3 Ways the World Relies on Metal Workers

Welders struggle to display their true ability through their CV

The modern world relies on metalwork in so many ways

Look around you. From where you are, what amazing things can you see that have something to do with metal?

This article pays tribute to the amazing sheet metal workers who help build our nation.

Metal work has been around since prehistoric times, when man picked up a stone to fashion metal. The ancient Egyptians were skilled sheet metal fabricators who made amazing gold and silver artefacts.

It was sheet metal work that made the armour of the King Arthur's knights. Pressing, rolling and cutting technology was invented by Leonardo da Vinci during the renaissance.

Henry Ford wouldn’t be able to produce cars if it wasn’t for the assembly lines that sheet metal made possible. Without them, he probably would have gone for faster horses.

Fast forward to the present and the world would not survive without metal.

Here are three industries today that depend on metal workers.

Welding is the cornerstone activity of any construction project


Sheet metal workers are unique in the construction industry because they are the only trade that design, manufacture, and install their own products.

Architectural sheet metal workers work with other building trade professionals to ensure the integrity of a structure. Some of the activities include welding, cutting, caulking, fastening, hoisting, rigging, and repairing.

There are 70,000 building and construction companies in Australia.
Each one of them employs sheet metal workers

Without them we would not have Q1. Or our Eureka moment!


Welders make up over half of employment in the manufactuing industry


Fabrication is the process of creating a metal product from design to finish.

Sheet metal workers, welders and boilermakers help produce all the things the rest of us take for granted in our lives. Like the cars we drive. Or the airplanes that fly us from place to place. Or the sophisticated medical equipment that treat us.

Sheet metal workers don't just work with their hands. They need analytical and mathematical skills to read plans and to determine the precise combinations of materials to use. Some of them also need to be computer-literate and must be able to use CADD software and BIM models.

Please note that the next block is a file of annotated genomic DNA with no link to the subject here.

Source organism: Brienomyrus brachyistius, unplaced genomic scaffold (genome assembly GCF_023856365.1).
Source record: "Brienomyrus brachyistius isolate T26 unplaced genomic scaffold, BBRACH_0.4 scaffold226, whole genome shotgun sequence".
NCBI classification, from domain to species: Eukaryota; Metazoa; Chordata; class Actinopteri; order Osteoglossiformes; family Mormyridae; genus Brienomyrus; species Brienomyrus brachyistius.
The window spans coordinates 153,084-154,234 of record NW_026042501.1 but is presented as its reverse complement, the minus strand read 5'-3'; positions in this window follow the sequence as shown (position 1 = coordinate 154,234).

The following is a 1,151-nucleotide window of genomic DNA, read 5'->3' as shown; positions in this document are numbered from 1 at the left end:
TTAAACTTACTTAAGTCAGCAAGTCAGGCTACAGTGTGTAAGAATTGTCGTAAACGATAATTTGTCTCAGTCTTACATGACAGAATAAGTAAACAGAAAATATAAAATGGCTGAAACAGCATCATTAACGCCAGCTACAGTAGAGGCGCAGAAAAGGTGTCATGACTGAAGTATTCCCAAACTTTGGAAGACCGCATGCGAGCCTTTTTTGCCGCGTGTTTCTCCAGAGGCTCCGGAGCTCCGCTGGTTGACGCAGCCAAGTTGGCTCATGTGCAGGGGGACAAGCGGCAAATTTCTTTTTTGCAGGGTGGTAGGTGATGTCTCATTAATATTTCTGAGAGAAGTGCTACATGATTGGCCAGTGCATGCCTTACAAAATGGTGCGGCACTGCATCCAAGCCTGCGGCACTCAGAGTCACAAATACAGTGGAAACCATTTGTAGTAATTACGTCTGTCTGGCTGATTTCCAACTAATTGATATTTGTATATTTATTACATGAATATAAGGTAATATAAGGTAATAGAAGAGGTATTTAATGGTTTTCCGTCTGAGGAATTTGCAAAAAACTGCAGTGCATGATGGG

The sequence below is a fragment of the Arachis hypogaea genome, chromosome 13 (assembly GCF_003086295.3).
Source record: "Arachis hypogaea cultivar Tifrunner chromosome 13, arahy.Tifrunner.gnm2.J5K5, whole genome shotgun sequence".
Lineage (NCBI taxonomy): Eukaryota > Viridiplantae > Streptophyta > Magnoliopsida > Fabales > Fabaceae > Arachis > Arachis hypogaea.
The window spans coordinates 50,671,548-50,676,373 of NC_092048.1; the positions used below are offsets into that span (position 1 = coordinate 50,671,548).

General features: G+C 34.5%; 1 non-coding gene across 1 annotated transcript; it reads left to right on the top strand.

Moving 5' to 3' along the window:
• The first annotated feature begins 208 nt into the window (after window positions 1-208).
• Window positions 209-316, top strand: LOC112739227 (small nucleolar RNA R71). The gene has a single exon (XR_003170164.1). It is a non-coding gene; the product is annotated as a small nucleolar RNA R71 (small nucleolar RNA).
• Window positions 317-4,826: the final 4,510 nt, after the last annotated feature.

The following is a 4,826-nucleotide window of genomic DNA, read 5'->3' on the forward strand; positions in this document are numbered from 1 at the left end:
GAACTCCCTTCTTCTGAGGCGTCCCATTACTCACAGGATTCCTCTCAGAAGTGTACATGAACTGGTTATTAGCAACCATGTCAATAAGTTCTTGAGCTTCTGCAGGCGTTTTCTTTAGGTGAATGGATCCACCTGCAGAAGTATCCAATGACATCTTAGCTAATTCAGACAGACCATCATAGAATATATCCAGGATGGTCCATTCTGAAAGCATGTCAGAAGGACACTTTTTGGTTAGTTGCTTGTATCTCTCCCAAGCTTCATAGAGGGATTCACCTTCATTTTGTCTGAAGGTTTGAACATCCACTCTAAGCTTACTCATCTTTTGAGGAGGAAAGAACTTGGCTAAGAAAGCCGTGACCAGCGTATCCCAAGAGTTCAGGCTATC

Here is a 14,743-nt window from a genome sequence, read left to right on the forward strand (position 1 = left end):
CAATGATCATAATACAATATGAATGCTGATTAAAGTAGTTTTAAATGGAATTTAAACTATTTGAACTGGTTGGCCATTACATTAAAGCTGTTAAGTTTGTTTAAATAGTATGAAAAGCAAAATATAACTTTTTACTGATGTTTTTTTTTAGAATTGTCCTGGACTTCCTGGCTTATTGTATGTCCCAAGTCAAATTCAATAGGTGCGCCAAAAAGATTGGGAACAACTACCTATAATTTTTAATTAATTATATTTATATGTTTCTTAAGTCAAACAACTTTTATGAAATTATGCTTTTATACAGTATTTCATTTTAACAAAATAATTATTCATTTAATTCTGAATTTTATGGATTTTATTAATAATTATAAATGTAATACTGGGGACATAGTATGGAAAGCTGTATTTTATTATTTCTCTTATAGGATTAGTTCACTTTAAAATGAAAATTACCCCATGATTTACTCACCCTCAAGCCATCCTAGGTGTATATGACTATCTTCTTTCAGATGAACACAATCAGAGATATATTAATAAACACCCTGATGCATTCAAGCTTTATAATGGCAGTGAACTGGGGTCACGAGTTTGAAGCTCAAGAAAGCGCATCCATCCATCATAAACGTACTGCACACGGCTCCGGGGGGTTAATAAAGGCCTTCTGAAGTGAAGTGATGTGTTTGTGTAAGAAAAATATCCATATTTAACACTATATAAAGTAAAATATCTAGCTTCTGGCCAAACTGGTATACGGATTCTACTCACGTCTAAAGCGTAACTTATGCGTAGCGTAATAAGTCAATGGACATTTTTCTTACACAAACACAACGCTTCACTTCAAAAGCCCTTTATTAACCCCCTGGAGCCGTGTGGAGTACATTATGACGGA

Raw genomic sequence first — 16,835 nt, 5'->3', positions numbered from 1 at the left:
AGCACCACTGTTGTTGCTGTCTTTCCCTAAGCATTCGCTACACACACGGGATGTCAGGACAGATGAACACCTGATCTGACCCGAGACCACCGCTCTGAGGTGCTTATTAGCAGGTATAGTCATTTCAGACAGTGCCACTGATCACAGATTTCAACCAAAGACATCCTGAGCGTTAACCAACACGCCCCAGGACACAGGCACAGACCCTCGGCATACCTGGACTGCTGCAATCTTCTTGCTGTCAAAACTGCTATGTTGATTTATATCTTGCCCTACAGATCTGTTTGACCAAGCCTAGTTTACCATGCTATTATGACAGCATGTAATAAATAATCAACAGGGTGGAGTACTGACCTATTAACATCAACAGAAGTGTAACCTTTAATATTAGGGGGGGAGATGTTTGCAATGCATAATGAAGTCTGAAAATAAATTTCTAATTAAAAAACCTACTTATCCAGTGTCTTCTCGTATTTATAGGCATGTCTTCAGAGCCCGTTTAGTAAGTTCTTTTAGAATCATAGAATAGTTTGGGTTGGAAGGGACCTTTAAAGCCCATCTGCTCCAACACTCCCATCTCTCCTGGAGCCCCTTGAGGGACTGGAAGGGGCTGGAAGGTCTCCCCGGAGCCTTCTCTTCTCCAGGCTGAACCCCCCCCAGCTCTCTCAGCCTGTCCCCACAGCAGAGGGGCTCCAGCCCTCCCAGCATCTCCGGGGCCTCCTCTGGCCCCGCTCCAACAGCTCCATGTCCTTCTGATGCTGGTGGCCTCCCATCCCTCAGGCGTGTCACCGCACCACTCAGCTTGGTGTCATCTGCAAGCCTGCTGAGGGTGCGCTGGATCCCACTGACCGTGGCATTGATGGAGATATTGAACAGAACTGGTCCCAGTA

MIG Flux cored welding in Slow-mo

Sheet metal workers work with mammoth CNC machinery and specialised tools like computer-aided saws, laser cutters, grinders and sheers to measure, cut, bend, shape and attach precise pieces of metal together.

Welders join together the pieces of metal, glass or plastic with precision tools like benders, chipping hammers, grinders, TIG consumables, and grips.

If it's a piece of machinery that requires steam function, the boilermaker is the craft tradesman to cut, shape, assemble and weld steel to construct the metal pieces needed to build the boiler structure.​

Heating, Ventilation, Air-conditioning

Sheet metal workers are the specialists in all heating, ventilation, air-conditioning of commercial buildings, residential homes and even automobiles.

They are not just builders and installers. They are also trained on Testing, Adjusting and Balancing. They understand about air quality control, energy management and service and repairs.​


Heating, ventilation and air-conditioning (HVAC) is a word synonymous with the sheet metal profession because they are the professionals we have to thank for keeping Australians cool in summer and warm in winters.

So who are the real ‘men of steel’? The sheet metal workers of course.

If you're a welder or boilermaker that is looking for work, consider setting up a profile in GotSkill to showcase your skills and give employers what they want.

With GotSkill, you can show the currency of your qualifications, show verified evidence of your competencies and give employers a deeper view of your overall experience.

If you're not already a member, Request an invitation to join GotSkill now.